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Protease inhibitors November 1996: Jon Barrett describes the impact of a New York Times story heralding the drugs. (Bold beginnings).

I've never fully understood the scientific intricacies of HIV infection and AIDS. But growing up in the 1980s and coming out in the 1990s, as I did, I've always known enough to understand the despair of older friends who lost so many loved ones to the disease. Enough to recognize that I would be forced to share in that despair. Enough to be afraid.

Similarly, I didn't fully comprehend reports out of Vancouver, Canada, in 1996 that chronicled the success of a new class of drugs called protease inhibitors.

Then one Sunday morning at a coffee shop in the heart of Chicago's Boystown, I read Andrew Sullivan's November 10, 1996, New York Times Magazine cover story, "When Plagues End." He described friends who months before had been "hobbling along, their cheekbones poking out of their skin, their eyes deadened and looking down." Upon taking these new drugs, they "were suddenly restored into some strange spectacle of health, gazing around as amazed as I was to see them alive."

On combination therapy himself, Sullivan wrote that he now lived "with the expectation that life is not immediately fragile; that if I push it, it will not break." For me and many others, the essay was an introduction to the so-called drug cocktail and the ways it could change the lives of people with HIV.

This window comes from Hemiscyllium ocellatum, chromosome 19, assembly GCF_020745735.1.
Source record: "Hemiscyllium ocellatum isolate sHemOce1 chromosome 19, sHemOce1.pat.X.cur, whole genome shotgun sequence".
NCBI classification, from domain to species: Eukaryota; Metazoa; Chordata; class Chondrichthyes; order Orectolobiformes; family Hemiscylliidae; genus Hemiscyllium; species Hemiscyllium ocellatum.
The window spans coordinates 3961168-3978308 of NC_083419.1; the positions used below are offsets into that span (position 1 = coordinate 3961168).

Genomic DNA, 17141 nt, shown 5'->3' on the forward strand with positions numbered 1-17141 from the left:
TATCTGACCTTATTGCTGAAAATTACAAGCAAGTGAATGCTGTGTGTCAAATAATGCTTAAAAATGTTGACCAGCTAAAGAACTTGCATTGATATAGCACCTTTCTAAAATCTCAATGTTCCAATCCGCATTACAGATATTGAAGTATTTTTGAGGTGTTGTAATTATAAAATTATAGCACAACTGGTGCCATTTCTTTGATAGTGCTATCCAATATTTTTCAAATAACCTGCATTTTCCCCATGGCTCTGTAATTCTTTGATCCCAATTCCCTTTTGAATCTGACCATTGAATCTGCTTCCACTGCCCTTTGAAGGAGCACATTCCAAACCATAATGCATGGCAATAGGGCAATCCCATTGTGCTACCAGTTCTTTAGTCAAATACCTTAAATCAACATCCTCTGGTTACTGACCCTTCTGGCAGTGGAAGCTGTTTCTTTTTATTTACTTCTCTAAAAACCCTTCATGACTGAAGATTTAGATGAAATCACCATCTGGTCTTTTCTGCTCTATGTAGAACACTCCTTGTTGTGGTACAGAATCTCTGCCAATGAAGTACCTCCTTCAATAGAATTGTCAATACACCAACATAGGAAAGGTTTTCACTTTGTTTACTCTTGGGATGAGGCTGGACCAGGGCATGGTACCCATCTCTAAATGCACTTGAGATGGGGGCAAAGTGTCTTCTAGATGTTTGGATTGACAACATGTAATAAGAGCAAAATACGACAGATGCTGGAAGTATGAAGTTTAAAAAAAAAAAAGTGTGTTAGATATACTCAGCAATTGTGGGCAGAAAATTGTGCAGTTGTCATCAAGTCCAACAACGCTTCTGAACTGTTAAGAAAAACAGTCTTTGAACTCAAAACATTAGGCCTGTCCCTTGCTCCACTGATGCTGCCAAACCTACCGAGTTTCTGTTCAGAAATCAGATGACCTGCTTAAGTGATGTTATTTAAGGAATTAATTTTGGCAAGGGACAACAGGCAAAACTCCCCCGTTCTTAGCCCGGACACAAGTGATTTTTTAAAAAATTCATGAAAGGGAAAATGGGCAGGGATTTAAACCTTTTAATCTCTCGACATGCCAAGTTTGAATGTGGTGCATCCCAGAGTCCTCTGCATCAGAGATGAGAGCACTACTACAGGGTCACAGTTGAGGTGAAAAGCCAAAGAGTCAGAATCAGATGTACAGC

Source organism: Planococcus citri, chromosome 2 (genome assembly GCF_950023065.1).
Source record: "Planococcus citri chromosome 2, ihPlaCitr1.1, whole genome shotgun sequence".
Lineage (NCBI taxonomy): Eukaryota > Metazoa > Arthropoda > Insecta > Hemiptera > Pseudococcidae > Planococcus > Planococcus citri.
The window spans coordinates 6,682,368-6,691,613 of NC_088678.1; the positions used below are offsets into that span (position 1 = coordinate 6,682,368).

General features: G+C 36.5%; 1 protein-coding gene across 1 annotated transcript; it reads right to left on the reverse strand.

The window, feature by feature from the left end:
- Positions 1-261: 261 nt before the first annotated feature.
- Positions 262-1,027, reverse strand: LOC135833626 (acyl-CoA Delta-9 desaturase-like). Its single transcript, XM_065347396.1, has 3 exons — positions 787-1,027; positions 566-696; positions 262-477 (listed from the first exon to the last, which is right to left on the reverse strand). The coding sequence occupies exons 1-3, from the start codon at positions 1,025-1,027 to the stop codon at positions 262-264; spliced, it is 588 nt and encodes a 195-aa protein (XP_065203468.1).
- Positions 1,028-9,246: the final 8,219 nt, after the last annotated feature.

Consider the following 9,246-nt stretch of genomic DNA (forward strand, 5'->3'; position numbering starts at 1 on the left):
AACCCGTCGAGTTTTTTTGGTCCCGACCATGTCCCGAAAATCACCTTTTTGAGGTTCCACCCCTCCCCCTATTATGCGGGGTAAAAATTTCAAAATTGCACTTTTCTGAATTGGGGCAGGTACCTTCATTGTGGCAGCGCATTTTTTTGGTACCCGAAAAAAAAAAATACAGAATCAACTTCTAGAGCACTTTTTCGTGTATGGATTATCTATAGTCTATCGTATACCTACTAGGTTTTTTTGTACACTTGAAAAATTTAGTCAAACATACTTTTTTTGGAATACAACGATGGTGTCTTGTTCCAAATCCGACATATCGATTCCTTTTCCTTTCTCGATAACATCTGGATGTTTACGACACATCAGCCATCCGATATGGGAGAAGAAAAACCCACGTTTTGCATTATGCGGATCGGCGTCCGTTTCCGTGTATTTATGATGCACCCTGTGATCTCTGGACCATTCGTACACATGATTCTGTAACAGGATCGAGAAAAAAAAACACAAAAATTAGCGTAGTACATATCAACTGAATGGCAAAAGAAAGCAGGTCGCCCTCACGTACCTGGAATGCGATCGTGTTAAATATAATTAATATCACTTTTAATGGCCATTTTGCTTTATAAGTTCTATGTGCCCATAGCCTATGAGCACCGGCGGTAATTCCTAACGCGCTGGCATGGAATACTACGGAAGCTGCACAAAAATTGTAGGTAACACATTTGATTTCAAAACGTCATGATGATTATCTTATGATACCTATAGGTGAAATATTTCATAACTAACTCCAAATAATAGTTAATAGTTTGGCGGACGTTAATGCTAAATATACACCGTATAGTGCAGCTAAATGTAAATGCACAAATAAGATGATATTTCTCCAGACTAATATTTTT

In the months and years since, Sullivan has taken heat from some people for painting too bright a picture. The name of his essay, for example, suggested a conclusion to the crisis that researchers today aren't ready to project for 20 years in the future. Still, on that Sunday in November, his New York Times story helped me understand something about HIV and AIDS that science alone had yet to--that there is hope.
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Author:Barrett, Jon
Publication:The Advocate (The national gay & lesbian newsmagazine)
Date:Nov 12, 2002
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